SPSite.ValidateDomainCompatibility method (SPSite, SPSite)
Verifies that two URLs have compatible domains.
Assembly: Microsoft.SharePoint (in Microsoft.SharePoint.dll)
'Declaration Public Shared Function ValidateDomainCompatibility ( _ site1 As SPSite, _ site2 As SPSite _ ) As Boolean 'Usage Dim site1 As SPSite Dim site2 As SPSite Dim returnValue As Boolean returnValue = SPSite.ValidateDomainCompatibility(site1, _ site2)
public static bool ValidateDomainCompatibility( SPSite site1, SPSite site2 )
A URL that points to a first site collection.
A URL that points to a second site collection.
Only use this overload if you have two existing site collections and you know that site lookup has succeeded. If you only have strings and do not know if site lookup has succeeded, call the VisualUpgradeWebs() method, which does validation even if the URL does not point to a site collection.
Using this method helps to block cross-domain scripting attacks. For example, http://Server1 and http://Server2 are distinct domains, and you should not be able to update a site collection in one domain from the other domain. Consequently, this method allows you to verify that both site collections exist within compatible domains when code performs operations on other site collections.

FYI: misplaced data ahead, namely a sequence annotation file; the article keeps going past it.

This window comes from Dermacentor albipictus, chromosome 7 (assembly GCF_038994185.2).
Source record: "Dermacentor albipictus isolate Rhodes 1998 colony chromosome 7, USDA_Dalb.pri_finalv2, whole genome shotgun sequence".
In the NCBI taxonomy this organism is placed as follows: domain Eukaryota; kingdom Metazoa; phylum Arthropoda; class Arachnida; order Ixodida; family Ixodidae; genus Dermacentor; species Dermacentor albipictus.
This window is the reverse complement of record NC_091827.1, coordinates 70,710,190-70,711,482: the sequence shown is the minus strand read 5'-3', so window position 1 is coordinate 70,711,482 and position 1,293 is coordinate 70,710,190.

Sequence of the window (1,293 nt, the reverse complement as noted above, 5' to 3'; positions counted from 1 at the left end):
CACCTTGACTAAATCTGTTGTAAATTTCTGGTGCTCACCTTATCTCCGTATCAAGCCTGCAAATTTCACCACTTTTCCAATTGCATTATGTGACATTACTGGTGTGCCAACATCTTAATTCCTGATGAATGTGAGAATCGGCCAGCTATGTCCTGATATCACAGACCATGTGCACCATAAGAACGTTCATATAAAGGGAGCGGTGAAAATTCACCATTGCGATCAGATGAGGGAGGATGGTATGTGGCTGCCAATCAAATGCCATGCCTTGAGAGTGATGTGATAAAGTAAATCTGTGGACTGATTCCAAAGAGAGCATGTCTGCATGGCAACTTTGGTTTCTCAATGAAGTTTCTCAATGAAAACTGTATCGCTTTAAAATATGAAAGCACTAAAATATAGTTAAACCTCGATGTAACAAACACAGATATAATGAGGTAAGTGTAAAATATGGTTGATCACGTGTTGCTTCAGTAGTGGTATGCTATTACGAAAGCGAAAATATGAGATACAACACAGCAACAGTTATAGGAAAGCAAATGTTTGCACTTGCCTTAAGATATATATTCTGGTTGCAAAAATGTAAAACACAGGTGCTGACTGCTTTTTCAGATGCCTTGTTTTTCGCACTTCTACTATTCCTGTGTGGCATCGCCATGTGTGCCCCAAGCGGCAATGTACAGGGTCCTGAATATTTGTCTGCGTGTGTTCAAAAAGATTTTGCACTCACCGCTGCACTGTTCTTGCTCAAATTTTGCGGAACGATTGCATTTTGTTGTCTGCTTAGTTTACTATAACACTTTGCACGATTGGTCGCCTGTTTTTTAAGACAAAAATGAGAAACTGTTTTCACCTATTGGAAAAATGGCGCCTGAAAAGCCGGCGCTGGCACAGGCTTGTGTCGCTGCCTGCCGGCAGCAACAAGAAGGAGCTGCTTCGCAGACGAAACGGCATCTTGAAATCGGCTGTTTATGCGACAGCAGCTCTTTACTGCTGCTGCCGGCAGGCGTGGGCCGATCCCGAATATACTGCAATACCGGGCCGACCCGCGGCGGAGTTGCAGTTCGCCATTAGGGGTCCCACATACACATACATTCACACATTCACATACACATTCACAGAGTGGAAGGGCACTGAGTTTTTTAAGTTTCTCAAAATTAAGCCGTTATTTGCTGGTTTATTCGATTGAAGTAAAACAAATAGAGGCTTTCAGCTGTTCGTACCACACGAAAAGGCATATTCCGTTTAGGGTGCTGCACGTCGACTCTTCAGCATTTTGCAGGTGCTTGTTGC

Domains are compatible if they point to the same content. For example, https://domain1.com and http://domain2.com are compatible, as are http://intranet and http://extranet. Domains such as http://www.hostheadersites.com and http://www.hostheadersites.com/sites/team are also compatible. However, http://user1.hostheadersites.com and http://user2.hostheadersites.com are not compatible.
This method also accounts for the relationship between site collections. If two site collections are members of the same site subscription, then their domains are compatible. A simple string comparison of URL host headers is not sufficient, because such a check would fail to properly account for alternate access mappings. Features which use both http://intranet and http://extranet would fail. Even without alternate access mapping, a string comparison is not sufficient because features fail to work correctly in reverse proxy configurations that remap host headers or ports (for example, when https://mydomain.com becomes http://18.104.22.168 at the load balancer.